Witnessing the Sopyonje phenomenon, I became aware that many people are ardently waiting for a storyteller who can tell "one's own story." Whether they are tired of philosophical gags and fables or of old-fashioned family tragedies, or whether they are fed up with rampant materialism, many people arc longing for something that comes out of their own selves. Just as foreign plays in translation no longer attract viewers, people want to hear words that speak to their own hearts. They want to hear not translated speech but words that resonate deep within their own lives. A movie without one's own voice chases away any and all viewers.
Under current circumstances, when a South Korean movie wins a prize in a Western film festival, this attests either to the country's expanding national strength or to the enduring strength of orientalism. South Koreans have lived for too long under the domination of Western
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culture, and they have largely internalized the Western perspective on Asia known as orientalism. This perspective is now being imported to Asia itself, and it has become the lens through which Asians see themselves. The movies that have been made with the intent of winning prizes at Western film festivals have generally adopted an orientalist point of view. These movies emphasize things that fit Western tastes and exoticize Asian civilizations. Im Kwon-Taek's Surrogate Mother (Ssibaji, 1986) is one example. Pae Yong-Kyun's Why Has Bodhidharma Left for the East (Dalmaga tongtchok biro kan kkadakun, 1989) is another. But were there Koreans within those movies? The words that Koreans are so earnestly trying to say and hear cannot be found there.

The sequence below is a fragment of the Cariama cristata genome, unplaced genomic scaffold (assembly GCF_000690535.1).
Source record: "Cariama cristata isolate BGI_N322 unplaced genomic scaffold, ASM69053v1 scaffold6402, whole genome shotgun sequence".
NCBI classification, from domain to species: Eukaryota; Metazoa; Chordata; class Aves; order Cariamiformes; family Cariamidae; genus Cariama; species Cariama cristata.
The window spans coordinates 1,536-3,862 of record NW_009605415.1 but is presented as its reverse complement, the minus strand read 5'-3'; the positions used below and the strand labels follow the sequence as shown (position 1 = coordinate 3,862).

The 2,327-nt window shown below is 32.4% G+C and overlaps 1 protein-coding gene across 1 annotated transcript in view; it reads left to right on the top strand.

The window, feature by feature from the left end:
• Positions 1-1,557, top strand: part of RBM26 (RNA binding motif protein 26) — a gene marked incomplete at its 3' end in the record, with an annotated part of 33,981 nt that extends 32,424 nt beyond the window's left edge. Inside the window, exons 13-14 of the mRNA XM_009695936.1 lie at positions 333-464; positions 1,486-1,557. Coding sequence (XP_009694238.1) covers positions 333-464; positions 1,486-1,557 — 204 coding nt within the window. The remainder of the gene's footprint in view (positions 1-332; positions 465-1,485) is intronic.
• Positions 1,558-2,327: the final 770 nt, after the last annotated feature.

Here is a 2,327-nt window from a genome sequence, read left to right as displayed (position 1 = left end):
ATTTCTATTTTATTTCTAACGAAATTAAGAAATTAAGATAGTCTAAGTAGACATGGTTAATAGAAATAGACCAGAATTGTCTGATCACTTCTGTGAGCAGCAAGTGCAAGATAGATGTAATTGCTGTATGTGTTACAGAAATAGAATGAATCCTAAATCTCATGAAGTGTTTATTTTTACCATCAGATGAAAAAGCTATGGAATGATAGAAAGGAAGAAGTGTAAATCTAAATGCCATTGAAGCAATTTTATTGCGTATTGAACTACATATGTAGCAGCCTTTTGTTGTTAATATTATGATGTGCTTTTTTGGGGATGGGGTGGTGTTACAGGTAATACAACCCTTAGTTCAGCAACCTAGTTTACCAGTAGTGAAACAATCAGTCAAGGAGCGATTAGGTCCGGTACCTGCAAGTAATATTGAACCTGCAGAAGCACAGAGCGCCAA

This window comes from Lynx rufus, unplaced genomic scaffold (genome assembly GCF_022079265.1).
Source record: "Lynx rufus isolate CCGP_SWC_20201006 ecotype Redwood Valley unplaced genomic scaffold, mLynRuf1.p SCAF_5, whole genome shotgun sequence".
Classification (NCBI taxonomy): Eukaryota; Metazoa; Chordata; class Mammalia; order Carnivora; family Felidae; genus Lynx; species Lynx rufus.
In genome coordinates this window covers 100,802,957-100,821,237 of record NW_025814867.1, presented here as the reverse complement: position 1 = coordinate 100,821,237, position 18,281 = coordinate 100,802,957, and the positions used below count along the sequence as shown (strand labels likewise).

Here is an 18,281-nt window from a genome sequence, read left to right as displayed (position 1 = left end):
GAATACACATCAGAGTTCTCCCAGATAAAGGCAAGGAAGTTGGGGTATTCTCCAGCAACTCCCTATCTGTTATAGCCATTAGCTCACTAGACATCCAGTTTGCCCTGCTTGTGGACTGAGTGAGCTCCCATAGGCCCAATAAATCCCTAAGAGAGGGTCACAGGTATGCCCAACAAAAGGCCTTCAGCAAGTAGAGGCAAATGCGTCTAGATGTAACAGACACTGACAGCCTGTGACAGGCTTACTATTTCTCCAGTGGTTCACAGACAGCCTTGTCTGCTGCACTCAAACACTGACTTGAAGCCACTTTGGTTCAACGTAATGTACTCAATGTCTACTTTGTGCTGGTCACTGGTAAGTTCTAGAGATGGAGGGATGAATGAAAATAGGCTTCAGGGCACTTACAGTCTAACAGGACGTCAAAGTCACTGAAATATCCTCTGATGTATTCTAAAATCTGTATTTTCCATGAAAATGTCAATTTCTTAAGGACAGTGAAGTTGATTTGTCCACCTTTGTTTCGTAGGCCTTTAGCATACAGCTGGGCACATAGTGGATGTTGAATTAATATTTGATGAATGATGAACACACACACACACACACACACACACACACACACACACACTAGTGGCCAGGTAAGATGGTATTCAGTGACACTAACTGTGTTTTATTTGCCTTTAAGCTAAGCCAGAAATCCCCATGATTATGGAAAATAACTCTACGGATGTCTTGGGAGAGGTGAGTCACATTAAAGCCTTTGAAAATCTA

Some commentators on Sopyonje's success have seen it in terms of a kind of globalization slogan: "Finally something Korean has become universal." When modernization is a single route leading to a single peak, the slogan "What is the most Korean is the most universal"z4 may make some sense. But when people believe there is only one kind of modernization, there is also only one "subject" in the humanism that has been pursued. All humans on this earth struggle to be that "subject." Logically, just as what was "the most British" became "the most universal," what is "the most Korean" can also be "the most universal." But in reality, those in the margins always fall short of becoming that kind of subject. Competition with a "center" possessed of accumulated capabilities and overpowering capital can never be a fair game. No matter how South Koreans strive, it is still difficult within this global structure for them to produce work that is of the highest quality according to "universal" (Western) standards. And, upon reflection, there is no reason South Koreans should want to produce such a work. Would a South Korean movie attract a million viewers somewhere other than South Korea? An excellent movie emerges when its creator has an honest conversation with one viewer. Then the audience is not the anonymous masses or the "universal human" spread across the world but a group of individuals who share concrete historicity. In this sense, Sopyonje symbolizes the triumph of a local movie within a locality.
A turn toward postcolonialization is possible when one asks whether there is only one path toward modernization. Serious reflection regarding Western-oriented "development" had already begun even before the